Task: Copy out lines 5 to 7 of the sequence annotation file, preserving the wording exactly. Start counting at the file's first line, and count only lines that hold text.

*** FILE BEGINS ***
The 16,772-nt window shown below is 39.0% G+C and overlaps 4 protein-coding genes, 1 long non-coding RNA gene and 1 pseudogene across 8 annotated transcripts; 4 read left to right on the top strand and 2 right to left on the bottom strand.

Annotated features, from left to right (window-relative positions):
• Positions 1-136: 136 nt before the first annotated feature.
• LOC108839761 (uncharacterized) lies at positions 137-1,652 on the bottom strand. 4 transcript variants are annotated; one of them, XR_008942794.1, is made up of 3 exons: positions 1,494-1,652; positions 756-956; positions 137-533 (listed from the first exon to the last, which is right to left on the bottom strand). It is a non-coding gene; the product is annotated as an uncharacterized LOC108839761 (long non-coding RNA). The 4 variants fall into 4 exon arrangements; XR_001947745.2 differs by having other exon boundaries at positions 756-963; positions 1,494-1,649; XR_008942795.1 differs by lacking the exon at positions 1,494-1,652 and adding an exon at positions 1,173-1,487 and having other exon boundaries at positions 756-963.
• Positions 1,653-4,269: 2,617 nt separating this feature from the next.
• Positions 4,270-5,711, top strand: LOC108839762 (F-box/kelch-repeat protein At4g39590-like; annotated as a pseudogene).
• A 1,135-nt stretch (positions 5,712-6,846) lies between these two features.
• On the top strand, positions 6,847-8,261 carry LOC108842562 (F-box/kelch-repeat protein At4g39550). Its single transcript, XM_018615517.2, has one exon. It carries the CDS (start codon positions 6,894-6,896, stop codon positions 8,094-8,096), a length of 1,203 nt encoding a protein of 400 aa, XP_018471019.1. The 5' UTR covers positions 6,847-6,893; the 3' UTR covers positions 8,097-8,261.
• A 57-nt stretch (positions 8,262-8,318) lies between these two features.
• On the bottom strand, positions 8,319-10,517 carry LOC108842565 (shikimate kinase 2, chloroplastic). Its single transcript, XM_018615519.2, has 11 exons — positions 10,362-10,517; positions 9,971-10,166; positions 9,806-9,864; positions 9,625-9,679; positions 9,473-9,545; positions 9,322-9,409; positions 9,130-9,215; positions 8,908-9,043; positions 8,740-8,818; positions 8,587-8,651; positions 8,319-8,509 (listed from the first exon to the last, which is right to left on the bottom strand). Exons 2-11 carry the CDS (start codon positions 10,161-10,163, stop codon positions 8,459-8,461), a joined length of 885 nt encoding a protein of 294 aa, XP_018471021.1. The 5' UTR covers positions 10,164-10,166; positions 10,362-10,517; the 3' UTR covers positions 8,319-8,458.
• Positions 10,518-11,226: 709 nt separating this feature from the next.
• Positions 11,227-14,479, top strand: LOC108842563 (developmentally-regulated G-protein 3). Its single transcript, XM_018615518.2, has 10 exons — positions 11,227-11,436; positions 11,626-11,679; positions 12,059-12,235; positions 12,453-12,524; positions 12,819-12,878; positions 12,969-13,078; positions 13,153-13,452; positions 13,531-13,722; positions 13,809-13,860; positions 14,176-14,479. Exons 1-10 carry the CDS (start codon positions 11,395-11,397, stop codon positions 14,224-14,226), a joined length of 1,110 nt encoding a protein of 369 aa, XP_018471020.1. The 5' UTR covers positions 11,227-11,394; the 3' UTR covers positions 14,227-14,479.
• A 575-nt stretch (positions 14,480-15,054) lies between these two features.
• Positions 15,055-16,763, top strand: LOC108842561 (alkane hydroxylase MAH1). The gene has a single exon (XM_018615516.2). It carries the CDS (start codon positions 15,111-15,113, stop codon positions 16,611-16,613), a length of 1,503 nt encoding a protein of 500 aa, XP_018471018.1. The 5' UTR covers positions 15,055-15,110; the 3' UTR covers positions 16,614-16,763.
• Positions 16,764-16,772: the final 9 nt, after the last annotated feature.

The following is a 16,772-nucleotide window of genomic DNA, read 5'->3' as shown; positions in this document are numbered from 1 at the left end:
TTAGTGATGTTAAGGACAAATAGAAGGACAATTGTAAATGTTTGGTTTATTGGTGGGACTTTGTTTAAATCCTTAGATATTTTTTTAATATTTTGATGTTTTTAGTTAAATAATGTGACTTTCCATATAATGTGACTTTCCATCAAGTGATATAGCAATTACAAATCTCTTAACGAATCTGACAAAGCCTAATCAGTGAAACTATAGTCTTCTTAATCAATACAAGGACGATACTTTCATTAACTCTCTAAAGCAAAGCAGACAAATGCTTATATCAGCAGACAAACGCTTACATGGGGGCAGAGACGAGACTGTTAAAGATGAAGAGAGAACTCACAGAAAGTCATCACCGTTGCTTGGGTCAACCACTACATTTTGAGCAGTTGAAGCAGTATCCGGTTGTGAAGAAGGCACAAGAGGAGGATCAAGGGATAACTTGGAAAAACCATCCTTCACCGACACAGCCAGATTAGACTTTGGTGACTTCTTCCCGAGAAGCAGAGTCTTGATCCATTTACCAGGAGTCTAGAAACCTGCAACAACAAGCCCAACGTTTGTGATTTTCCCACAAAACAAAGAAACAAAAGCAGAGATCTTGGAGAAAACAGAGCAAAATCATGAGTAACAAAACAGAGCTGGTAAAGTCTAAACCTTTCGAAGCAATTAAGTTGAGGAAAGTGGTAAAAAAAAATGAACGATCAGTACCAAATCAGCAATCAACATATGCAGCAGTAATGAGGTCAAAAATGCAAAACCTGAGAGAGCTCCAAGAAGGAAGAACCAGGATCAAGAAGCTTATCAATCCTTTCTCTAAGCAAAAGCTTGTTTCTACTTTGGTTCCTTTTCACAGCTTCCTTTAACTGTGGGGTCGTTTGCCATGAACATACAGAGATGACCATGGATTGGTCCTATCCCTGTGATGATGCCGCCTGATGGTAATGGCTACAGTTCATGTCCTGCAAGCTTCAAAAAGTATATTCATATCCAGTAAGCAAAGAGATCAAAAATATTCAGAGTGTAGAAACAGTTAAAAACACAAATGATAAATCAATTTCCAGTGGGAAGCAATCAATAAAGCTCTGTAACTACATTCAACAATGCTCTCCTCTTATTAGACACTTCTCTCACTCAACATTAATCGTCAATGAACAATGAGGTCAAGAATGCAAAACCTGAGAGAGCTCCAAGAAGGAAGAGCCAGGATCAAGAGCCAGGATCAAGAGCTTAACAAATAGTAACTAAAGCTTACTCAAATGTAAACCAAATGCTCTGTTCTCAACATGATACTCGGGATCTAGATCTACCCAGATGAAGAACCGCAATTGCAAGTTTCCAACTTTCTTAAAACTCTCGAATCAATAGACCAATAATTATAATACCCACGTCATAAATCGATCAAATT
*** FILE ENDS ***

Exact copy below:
• Positions 1,653-4,269: 2,617 nt separating this feature from the next.
• Positions 4,270-5,711, top strand: LOC108839762 (F-box/kelch-repeat protein At4g39590-like; annotated as a pseudogene).
• A 1,135-nt stretch (positions 5,712-6,846) lies between these two features.